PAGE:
U.S. Department of Energy Office of Biological and Environmental Research

BER Research Highlights


Understanding How Bacteria Use Sunlight
Published: April 05, 2012
Posted: May 08, 2012

Cyanobacteria are prime candidates for the biological production of biofuels, especially hydrogen. They photosynthesize in sunlight, have relatively fast growth rates, are tolerant to extreme environments, and can accumulate high amounts of intracellular compounds and produce large quantities of H2. New research has combined a new genome-scale, constraint-based model of the cyanobacterium Cyanothece with experiments in a novel photobioreactor. The model and experiments provide new insights into the effect of light quality on metabolism and the bacteria's mechanisms for balancing reductant and electron flows. The model differs from similar models of other cyanobacteria in its detailed treatment of the photosynthesis and respiratory systems. The photobioreactor features dual sources of monochromatic light that can vary photon flux with wavelengths that are tuned to the two bacterial photosynthesis systems. The results will guide development of genome-scale metabolic models for other cyanobacteria and may help with the genetic manipulation of photosynthetic microorganisms to improve biofuel production. These findings were presented by a team of DOE scientists led by Pacific Northwest National Laboratory and the University of Wisconsin.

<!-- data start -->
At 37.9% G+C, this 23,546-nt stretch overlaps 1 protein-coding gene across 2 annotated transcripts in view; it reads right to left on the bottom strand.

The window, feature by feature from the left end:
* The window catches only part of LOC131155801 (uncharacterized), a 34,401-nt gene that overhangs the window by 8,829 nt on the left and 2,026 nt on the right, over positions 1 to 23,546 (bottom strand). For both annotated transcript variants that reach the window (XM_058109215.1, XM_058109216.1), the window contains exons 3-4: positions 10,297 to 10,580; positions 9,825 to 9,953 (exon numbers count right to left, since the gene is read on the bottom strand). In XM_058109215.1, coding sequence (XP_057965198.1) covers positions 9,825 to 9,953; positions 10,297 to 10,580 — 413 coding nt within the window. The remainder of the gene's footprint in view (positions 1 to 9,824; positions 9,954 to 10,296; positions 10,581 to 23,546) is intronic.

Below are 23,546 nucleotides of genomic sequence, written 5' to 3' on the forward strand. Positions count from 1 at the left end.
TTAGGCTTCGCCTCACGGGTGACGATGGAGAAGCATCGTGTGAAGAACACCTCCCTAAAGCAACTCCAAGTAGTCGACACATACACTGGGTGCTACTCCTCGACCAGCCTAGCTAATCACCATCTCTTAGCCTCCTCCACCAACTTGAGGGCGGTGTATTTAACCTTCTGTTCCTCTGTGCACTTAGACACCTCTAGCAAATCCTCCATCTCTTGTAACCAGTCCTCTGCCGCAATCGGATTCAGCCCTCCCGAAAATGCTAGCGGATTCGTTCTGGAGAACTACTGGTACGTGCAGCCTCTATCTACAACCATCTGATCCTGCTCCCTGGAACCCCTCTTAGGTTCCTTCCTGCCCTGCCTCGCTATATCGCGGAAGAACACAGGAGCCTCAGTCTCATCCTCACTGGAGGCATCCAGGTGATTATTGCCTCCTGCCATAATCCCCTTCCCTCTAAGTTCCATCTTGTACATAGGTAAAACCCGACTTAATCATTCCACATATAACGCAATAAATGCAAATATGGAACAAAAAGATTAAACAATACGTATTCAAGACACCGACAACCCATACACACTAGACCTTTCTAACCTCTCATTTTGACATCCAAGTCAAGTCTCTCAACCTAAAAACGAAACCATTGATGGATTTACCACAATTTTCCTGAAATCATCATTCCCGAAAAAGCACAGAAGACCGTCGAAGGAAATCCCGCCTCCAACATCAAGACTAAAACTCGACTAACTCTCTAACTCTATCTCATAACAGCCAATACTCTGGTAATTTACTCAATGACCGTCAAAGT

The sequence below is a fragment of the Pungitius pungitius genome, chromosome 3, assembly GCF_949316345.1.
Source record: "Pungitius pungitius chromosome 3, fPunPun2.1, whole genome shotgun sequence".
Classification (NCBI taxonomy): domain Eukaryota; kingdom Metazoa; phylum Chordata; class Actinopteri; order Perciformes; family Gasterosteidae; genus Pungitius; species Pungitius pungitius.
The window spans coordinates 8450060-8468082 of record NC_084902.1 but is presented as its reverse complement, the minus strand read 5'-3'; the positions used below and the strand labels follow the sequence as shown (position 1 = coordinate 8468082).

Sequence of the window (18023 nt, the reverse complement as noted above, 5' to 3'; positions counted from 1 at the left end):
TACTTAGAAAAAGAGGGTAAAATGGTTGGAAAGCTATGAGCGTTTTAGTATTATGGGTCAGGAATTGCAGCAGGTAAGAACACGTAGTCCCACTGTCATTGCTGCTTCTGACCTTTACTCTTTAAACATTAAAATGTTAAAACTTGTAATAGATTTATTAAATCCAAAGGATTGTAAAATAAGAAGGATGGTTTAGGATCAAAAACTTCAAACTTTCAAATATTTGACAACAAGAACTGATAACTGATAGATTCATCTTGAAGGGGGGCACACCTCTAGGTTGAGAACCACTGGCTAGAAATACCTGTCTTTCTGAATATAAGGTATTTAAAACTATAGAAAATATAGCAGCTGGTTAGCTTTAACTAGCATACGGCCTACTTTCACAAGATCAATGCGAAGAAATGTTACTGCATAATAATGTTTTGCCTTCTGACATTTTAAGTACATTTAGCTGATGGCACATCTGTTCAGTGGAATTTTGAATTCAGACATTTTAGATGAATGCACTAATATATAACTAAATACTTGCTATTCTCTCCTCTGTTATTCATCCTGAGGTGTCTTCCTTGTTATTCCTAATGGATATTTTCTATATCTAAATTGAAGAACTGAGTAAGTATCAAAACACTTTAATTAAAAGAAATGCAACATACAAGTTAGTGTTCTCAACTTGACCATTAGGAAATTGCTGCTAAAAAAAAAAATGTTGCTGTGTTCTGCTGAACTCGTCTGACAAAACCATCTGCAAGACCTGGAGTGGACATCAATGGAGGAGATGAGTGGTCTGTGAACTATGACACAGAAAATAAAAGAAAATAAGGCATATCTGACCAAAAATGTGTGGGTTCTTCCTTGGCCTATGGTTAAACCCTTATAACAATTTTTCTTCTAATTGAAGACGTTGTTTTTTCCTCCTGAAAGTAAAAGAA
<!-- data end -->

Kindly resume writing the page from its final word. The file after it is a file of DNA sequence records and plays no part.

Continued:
Reference: Vu, T. T, et al. 2012. "Genome-Scale Modeling of Light-Driven Reductant Partitioning and Carbon Fluxes in Diazotrophic Unicellular Cyanobacterium Cyanothece sp. ATCC 51142," PLoS Computational Biology 8(4), e1002460, DOI:10.1371/journal.pcbi.1002460. (Reference link)

Contact: John Houghton, SC-23.2, (301) 903-8288
Topic Areas:

  • Research Area: Genomic Analysis and Systems Biology
  • Research Area: Microbes and Communities
  • Research Area: Sustainable Biofuels and Bioproducts
  • Research Area: Biosystems Design
  • Research Area: Computational Biology, Bioinformatics, Modeling

Division: SC-23.2 Biological Systems Science Division, BER

 

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